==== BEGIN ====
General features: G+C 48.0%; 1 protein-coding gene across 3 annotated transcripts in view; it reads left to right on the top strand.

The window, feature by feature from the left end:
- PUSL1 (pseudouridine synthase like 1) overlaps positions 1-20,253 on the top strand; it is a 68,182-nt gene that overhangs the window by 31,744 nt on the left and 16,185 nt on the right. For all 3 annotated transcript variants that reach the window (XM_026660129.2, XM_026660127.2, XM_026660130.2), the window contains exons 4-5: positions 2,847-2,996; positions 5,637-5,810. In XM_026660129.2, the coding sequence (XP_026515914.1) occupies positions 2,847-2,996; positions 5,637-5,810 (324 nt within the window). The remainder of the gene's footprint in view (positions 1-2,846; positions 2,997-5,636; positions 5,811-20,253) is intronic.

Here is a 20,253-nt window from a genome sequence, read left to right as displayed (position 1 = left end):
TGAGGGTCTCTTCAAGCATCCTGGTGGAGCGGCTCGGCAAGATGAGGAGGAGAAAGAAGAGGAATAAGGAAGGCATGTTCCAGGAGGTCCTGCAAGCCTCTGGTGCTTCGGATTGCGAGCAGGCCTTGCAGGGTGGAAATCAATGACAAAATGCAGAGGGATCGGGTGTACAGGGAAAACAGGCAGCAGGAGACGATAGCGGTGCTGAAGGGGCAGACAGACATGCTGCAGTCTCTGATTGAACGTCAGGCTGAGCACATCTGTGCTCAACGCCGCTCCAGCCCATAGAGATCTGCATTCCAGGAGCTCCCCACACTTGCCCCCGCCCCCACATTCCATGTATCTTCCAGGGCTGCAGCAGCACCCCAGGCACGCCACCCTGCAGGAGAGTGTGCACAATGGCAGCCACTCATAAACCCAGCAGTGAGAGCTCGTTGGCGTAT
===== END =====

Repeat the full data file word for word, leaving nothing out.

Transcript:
General features: G+C 48.0%; 1 protein-coding gene across 3 annotated transcripts in view; it reads left to right on the top strand.

The window, feature by feature from the left end:
- PUSL1 (pseudouridine synthase like 1) overlaps positions 1-20,253 on the top strand; it is a 68,182-nt gene that overhangs the window by 31,744 nt on the left and 16,185 nt on the right. For all 3 annotated transcript variants that reach the window (XM_026660129.2, XM_026660127.2, XM_026660130.2), the window contains exons 4-5: positions 2,847-2,996; positions 5,637-5,810. In XM_026660129.2, the coding sequence (XP_026515914.1) occupies positions 2,847-2,996; positions 5,637-5,810 (324 nt within the window). The remainder of the gene's footprint in view (positions 1-2,846; positions 2,997-5,636; positions 5,811-20,253) is intronic.

Here is a 20,253-nt window from a genome sequence, read left to right as displayed (position 1 = left end):
TGAGGGTCTCTTCAAGCATCCTGGTGGAGCGGCTCGGCAAGATGAGGAGGAGAAAGAAGAGGAATAAGGAAGGCATGTTCCAGGAGGTCCTGCAAGCCTCTGGTGCTTCGGATTGCGAGCAGGCCTTGCAGGGTGGAAATCAATGACAAAATGCAGAGGGATCGGGTGTACAGGGAAAACAGGCAGCAGGAGACGATAGCGGTGCTGAAGGGGCAGACAGACATGCTGCAGTCTCTGATTGAACGTCAGGCTGAGCACATCTGTGCTCAACGCCGCTCCAGCCCATAGAGATCTGCATTCCAGGAGCTCCCCACACTTGCCCCCGCCCCCACATTCCATGTATCTTCCAGGGCTGCAGCAGCACCCCAGGCACGCCACCCTGCAGGAGAGTGTGCACAATGGCAGCCACTCATAAACCCAGCAGTGAGAGCTCGTTGGCGTAT